COLUMN: Week of columns emphasizes importance of discourse, free speech
Published: Friday, April 27, 2012
Updated: Friday, April 27, 2012 16:04
If you missed the last several issues of The Mirror, you have perhaps missed out on some of the most entertaining and controversial columns of the semester.
We began the week with a passionate Josh Divine, whose Monday column was as heartfelt as it was informative. Divine’s conservative and sometimes controversial views have made him a target of verbal and digital abuse over the years. He concluded that reason over anger should be used in criticisms. This attempt to set the boundaries of critics served as somewhat of a catalyst for things to come. Although I have taken my own jabs at Divine in the past, I think it’s fair to say that his 177 LSAT score qualifies him as a fairly reasonable person.
On Wednesday, former Editor-in-Chief Benjamin Welch authored a column questioning the motives and possibly the integrity of William Schiffelbein. Schiffelbein, this year’s election commissioner, has been by his brother Ben’s side as a firm critic of The Mirror for several years. In contrast, Welch has often been critical of Student Senate, and his column holds nothing back.
In the column, Welch suggests that there may have been too many coincidences during the Senate election, and the ruling from judiciary regarding, as bizarre as it may seem, a grievance filed by Ben Schiffelbein against his own brother’s election. A low voter turnout, lackluster advertising and a less-than-fantastic open forum did not seem to sit well in the eyes of the judiciary. Some actions were taken, but the judiciary did not overturn the election, and rightfully so.
By Wednesday’s Senate meeting, Ben Schiffelbein had produced a resolution wherein he felt The Mirror personally attacked William and wrote libelous material. Almost humorously, the resolution was unanimously declined.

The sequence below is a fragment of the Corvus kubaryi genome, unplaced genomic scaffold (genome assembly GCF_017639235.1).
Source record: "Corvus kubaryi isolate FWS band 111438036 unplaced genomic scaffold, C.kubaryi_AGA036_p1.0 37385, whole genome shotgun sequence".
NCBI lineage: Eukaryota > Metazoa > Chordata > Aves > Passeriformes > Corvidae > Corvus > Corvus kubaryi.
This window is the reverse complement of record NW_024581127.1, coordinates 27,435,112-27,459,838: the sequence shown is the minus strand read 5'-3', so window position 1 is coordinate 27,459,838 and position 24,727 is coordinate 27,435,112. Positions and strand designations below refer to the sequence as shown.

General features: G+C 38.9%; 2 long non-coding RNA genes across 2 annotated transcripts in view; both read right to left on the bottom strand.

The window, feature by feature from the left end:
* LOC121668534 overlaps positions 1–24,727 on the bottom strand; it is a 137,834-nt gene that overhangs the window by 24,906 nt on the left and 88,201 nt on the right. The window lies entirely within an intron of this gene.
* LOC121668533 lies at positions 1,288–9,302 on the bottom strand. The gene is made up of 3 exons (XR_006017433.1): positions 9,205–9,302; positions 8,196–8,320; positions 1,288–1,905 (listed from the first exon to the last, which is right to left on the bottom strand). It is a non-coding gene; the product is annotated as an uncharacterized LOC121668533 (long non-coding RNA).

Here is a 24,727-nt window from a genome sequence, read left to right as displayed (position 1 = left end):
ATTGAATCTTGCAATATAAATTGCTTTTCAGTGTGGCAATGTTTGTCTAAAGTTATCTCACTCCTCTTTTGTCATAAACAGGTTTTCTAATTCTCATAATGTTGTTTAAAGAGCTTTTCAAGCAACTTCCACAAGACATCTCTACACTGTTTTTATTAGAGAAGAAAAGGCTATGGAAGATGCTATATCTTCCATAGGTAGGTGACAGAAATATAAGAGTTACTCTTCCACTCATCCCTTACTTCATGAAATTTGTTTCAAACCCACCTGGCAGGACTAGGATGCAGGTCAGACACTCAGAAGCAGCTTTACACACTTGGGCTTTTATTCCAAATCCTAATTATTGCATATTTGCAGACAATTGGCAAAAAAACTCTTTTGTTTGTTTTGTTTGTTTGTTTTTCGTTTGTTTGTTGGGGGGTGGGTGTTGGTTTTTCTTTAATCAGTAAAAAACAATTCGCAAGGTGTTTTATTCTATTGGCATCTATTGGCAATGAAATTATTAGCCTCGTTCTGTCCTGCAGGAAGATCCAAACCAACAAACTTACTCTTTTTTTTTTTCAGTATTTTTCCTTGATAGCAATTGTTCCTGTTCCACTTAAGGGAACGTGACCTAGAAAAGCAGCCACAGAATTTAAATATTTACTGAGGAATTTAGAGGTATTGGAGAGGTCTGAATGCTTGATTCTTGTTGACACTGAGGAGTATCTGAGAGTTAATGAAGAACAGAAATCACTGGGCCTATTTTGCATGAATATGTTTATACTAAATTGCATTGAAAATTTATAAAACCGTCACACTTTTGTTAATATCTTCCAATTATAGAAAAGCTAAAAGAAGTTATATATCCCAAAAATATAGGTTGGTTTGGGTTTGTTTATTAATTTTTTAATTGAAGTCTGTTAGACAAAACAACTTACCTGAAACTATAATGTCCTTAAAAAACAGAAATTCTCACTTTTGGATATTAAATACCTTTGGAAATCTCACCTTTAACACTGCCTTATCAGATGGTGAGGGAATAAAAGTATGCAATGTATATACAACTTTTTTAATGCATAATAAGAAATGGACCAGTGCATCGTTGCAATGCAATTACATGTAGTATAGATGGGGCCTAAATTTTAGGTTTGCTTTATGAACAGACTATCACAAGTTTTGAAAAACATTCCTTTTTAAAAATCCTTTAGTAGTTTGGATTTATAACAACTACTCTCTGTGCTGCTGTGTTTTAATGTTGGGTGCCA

Now, I will defend William as a man of character and integrity, and I would not consider him to have done anything that would bring to question his these traits. The fact of the matter is, if William wanted to sway the election in any way, three of his four fraternity brothers would not have lost their races. Congratulations again, Jonte Major.
My opinion is that this banter is not destructive, nor is it inappropriate. The fact is that Senate seats and other jobs in the student activities office are paid and mostly elected positions. The Mirror seldom calls out individuals, but maybe we ought to more often. These representatives of our school are paid and need to be held accountable, or at least be on their toes regarding their actions. Whether or not you think there was any wrongdoing with regards to the election or the judiciary, a free, uncensored and potentially critical newspaper is something to not only utilize as a means of accountability but should be respected as a reason for a particular right, we as Americans hold so dearly.
— Benjamin Fuller is a junior economics major and weekly columnist for The Mirror.